Investigate encoding recursive demand types
@jmct brought up an interesting point in #12364 (comment 122148) that I just came to remember today: Instead of cutting off strictness/usage/nested CPR analysis information at some arbitrary cut-off in fixed-point iteration, we should try to encode the recursive nature in the lattice instead. If all went well, we are able to encode the subset of regular recursive types (in the sense of i.e. TAPL 21.8. Here's the gist of it), for which I'm pretty confident we can define equality and lattice operations. According to the comment above, we'll have problems with polymorphic recursion, but I'm not ready to give in on this yet.
Implementing recursive lattices would allow faster termination of fixed-point iteration, while also providing the perfect amount of information! To make this more concrete, let's say we augment the nested CPR lattice with
data Cpr = ... | CprVar Unique | CprFix Unique Cpr
Apart from introducing all kinds of well-formedness problems, here's an example that shows their usefulness (there are probably more compelling examples somewhere out in the wild):
repeat :: a -> [a] repeat x = x : repeat x
repeat has an infinitely deep CPR property, captured by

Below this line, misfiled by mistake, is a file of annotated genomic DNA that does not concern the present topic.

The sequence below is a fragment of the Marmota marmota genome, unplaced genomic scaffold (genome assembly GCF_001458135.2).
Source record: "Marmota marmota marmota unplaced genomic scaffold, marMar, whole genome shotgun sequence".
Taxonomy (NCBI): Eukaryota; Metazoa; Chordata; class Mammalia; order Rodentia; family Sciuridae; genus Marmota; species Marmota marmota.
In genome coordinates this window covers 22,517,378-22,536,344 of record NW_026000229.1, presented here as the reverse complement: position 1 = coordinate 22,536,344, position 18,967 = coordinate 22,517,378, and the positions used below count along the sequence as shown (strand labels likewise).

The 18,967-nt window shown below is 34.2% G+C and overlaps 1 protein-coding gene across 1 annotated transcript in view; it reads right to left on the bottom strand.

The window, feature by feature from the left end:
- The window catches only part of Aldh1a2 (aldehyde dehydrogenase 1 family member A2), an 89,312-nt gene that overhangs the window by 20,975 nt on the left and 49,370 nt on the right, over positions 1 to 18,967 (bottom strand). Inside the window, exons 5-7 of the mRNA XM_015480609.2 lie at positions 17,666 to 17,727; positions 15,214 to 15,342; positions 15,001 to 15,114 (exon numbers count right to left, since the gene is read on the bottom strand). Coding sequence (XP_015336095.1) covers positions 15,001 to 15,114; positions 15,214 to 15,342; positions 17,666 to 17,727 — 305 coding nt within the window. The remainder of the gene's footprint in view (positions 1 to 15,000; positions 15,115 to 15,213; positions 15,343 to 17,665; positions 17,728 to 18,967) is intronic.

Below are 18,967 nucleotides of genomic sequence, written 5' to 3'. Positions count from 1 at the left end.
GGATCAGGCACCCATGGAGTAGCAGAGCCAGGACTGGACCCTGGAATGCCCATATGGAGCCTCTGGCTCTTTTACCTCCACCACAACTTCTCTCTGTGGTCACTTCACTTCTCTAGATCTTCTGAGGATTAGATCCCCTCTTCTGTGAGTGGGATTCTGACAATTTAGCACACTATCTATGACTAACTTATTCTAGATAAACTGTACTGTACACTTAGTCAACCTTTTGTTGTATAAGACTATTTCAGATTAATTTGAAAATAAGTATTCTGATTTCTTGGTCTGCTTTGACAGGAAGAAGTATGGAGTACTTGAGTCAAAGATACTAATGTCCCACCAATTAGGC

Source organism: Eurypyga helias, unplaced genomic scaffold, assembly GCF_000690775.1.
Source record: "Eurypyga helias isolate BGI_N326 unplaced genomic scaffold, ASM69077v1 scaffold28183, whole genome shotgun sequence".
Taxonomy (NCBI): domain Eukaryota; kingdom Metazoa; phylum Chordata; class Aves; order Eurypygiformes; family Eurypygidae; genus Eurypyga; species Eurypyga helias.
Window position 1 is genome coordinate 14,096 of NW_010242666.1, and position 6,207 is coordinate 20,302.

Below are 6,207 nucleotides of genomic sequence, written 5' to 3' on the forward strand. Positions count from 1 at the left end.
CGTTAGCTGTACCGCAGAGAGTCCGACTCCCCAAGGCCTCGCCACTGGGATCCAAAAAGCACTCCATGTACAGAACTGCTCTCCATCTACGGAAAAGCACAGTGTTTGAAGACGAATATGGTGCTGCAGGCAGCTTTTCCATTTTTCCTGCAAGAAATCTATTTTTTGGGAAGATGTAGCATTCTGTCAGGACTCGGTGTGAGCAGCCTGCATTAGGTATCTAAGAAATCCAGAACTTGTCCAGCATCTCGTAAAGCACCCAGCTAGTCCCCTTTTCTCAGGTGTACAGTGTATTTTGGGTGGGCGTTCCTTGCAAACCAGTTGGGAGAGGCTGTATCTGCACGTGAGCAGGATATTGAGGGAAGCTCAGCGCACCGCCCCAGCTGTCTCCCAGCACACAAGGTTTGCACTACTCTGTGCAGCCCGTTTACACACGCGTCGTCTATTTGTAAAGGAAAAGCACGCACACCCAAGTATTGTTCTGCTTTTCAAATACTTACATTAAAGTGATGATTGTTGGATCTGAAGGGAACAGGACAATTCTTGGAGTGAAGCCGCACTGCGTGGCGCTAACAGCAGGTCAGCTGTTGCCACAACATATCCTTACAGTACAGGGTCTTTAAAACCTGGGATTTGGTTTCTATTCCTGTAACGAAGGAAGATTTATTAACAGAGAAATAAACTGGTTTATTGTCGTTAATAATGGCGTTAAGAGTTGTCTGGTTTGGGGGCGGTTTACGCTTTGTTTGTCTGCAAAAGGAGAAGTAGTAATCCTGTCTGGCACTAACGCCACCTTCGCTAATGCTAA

μX.(-,X). I'm using some new syntax from my nested CPR branch here, where
- encodes Top and
(,) a constructed pair. The term above would correspond to
CprFix 42 (CprProd [CprTop, CprVar 42]) in our embedding. This is at the same time much more expressive than cutting off at depth, say, 3, corresponding to
(-,(-,(-,-))), and also more efficient, since fixed-point iteration will stabilise after the second iteration. Here's the trace of
repeats CprType over each fixed-point iteration, under the assumption we introduced a fresh variable X standing for
initially: . -> . -> μX.X <-- this is probably similar/equivalent to bottom?! Not sure about the scope of X after iteration #1: . -> . -> μX.(-, X) after iteration #2, reaching the fixed-point: . -> . -> μX.(-, X)
Turns out I'm not really able to express the proper formalism/lattice here, so this needs some more thinking. But I think this should be the general story.